As the dream of any war is to be 'the war to end all wars', development is predicated on the wish to improve human socio- economic conditions and eradicate scarcity. Born on a par with the hopes and visions of a changed post-Second World War world, the development paradigm, marking a belief in progress and perfectibility, has dominated social scientific thinking and international policy on a mass scale. Initiated by the victors, development policies guided and legitimised the re-distribution of power and resources on a global scale. While the Marshall Plan provided one model for re-dressing the costs incurred by those poor countries of the South who sided with the Allied Powers, the Warsaw Pact introduced an alternative model for development and growth; both models contributed to the formation and perpetuation of a 'Third World'.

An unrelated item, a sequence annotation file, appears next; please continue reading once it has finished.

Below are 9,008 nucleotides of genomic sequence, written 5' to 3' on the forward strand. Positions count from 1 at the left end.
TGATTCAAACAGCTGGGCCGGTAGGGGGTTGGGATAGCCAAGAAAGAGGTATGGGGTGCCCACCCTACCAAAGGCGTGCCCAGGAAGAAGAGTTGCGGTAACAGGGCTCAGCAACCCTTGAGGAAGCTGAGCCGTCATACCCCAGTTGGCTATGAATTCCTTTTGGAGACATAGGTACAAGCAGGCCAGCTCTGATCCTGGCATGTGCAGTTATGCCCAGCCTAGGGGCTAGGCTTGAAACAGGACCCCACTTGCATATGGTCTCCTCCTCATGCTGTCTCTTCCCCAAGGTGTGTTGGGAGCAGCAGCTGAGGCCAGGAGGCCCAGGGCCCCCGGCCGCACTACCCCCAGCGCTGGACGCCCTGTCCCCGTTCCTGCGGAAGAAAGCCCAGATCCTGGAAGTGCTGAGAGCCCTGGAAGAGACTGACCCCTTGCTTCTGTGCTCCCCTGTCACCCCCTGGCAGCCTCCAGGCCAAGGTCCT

The last forty years have been called the 'development age'; the end of that era has also been acknowledged as a fait accompli ( Sachs 1993, Seabrook 1993). Yet although the decision concerning the end 'development' seems to be unanimous among certain social scientific writings its post-mortem has yet to be written. The aim of this volume is to address some of the more fundamental issues relating to the weaknesses and flaws of the development paradigm as practised both on an international and national level. The subject of this collection is development-induced population displacement, the upheaval of communities to make way for large dams, industrial zones, transportation routes, game parks and commercial